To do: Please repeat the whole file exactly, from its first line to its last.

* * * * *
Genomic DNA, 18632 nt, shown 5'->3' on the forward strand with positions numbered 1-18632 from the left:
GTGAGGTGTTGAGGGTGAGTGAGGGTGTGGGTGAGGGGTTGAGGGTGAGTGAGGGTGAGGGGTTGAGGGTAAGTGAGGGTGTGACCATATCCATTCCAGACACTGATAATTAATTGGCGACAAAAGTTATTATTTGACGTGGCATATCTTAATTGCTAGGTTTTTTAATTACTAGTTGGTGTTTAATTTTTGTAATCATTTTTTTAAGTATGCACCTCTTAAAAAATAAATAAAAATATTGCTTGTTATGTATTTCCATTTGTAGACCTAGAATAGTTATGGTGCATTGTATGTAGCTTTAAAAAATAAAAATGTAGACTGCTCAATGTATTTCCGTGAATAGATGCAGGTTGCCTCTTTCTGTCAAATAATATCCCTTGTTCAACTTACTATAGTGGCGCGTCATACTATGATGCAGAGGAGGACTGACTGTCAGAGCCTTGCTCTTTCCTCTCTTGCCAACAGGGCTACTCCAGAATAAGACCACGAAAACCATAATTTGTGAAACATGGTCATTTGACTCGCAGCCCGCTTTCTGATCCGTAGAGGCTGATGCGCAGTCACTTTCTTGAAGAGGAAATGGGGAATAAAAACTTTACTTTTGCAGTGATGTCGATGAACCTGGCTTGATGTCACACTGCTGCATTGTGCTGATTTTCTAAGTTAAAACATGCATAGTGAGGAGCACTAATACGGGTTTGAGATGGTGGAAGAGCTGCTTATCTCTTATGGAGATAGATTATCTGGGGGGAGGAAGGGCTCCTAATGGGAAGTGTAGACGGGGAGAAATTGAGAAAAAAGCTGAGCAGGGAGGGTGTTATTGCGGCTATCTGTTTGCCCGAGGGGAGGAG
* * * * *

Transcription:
Genomic DNA, 18632 nt, shown 5'->3' on the forward strand with positions numbered 1-18632 from the left:
GTGAGGTGTTGAGGGTGAGTGAGGGTGTGGGTGAGGGGTTGAGGGTGAGTGAGGGTGAGGGGTTGAGGGTAAGTGAGGGTGTGACCATATCCATTCCAGACACTGATAATTAATTGGCGACAAAAGTTATTATTTGACGTGGCATATCTTAATTGCTAGGTTTTTTAATTACTAGTTGGTGTTTAATTTTTGTAATCATTTTTTTAAGTATGCACCTCTTAAAAAATAAATAAAAATATTGCTTGTTATGTATTTCCATTTGTAGACCTAGAATAGTTATGGTGCATTGTATGTAGCTTTAAAAAATAAAAATGTAGACTGCTCAATGTATTTCCGTGAATAGATGCAGGTTGCCTCTTTCTGTCAAATAATATCCCTTGTTCAACTTACTATAGTGGCGCGTCATACTATGATGCAGAGGAGGACTGACTGTCAGAGCCTTGCTCTTTCCTCTCTTGCCAACAGGGCTACTCCAGAATAAGACCACGAAAACCATAATTTGTGAAACATGGTCATTTGACTCGCAGCCCGCTTTCTGATCCGTAGAGGCTGATGCGCAGTCACTTTCTTGAAGAGGAAATGGGGAATAAAAACTTTACTTTTGCAGTGATGTCGATGAACCTGGCTTGATGTCACACTGCTGCATTGTGCTGATTTTCTAAGTTAAAACATGCATAGTGAGGAGCACTAATACGGGTTTGAGATGGTGGAAGAGCTGCTTATCTCTTATGGAGATAGATTATCTGGGGGGAGGAAGGGCTCCTAATGGGAAGTGTAGACGGGGAGAAATTGAGAAAAAAGCTGAGCAGGGAGGGTGTTATTGCGGCTATCTGTTTGCCCGAGGGGAGGAG